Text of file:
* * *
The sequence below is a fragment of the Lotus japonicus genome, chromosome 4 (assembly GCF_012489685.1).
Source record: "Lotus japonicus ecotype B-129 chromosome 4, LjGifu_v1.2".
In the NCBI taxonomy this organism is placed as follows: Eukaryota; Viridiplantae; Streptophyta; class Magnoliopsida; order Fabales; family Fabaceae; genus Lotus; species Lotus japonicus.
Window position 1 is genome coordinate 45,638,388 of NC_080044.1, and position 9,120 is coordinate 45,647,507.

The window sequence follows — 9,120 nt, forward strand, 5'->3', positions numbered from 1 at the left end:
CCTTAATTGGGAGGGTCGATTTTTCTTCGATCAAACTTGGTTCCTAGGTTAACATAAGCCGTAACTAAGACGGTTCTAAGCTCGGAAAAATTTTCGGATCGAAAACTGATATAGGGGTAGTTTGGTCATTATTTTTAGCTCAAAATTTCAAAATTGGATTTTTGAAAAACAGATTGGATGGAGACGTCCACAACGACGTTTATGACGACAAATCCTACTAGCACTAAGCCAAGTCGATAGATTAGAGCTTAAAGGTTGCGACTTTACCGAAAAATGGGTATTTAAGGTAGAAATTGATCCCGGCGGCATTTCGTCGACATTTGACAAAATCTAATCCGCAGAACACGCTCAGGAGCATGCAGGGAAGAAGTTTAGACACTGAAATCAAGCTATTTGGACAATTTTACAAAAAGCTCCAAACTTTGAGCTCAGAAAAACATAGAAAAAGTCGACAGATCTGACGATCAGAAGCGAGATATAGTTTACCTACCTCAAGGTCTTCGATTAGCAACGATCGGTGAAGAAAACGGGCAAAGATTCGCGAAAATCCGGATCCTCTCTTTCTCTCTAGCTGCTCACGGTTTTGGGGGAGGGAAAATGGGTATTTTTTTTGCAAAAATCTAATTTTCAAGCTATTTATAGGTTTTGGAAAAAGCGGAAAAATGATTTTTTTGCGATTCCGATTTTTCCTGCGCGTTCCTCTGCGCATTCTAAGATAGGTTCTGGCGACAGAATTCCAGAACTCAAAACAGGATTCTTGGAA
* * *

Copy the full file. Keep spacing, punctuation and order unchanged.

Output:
The sequence below is a fragment of the Lotus japonicus genome, chromosome 4 (assembly GCF_012489685.1).
Source record: "Lotus japonicus ecotype B-129 chromosome 4, LjGifu_v1.2".
In the NCBI taxonomy this organism is placed as follows: Eukaryota; Viridiplantae; Streptophyta; class Magnoliopsida; order Fabales; family Fabaceae; genus Lotus; species Lotus japonicus.
Window position 1 is genome coordinate 45,638,388 of NC_080044.1, and position 9,120 is coordinate 45,647,507.

The window sequence follows — 9,120 nt, forward strand, 5'->3', positions numbered from 1 at the left end:
CCTTAATTGGGAGGGTCGATTTTTCTTCGATCAAACTTGGTTCCTAGGTTAACATAAGCCGTAACTAAGACGGTTCTAAGCTCGGAAAAATTTTCGGATCGAAAACTGATATAGGGGTAGTTTGGTCATTATTTTTAGCTCAAAATTTCAAAATTGGATTTTTGAAAAACAGATTGGATGGAGACGTCCACAACGACGTTTATGACGACAAATCCTACTAGCACTAAGCCAAGTCGATAGATTAGAGCTTAAAGGTTGCGACTTTACCGAAAAATGGGTATTTAAGGTAGAAATTGATCCCGGCGGCATTTCGTCGACATTTGACAAAATCTAATCCGCAGAACACGCTCAGGAGCATGCAGGGAAGAAGTTTAGACACTGAAATCAAGCTATTTGGACAATTTTACAAAAAGCTCCAAACTTTGAGCTCAGAAAAACATAGAAAAAGTCGACAGATCTGACGATCAGAAGCGAGATATAGTTTACCTACCTCAAGGTCTTCGATTAGCAACGATCGGTGAAGAAAACGGGCAAAGATTCGCGAAAATCCGGATCCTCTCTTTCTCTCTAGCTGCTCACGGTTTTGGGGGAGGGAAAATGGGTATTTTTTTTGCAAAAATCTAATTTTCAAGCTATTTATAGGTTTTGGAAAAAGCGGAAAAATGATTTTTTTGCGATTCCGATTTTTCCTGCGCGTTCCTCTGCGCATTCTAAGATAGGTTCTGGCGACAGAATTCCAGAACTCAAAACAGGATTCTTGGAA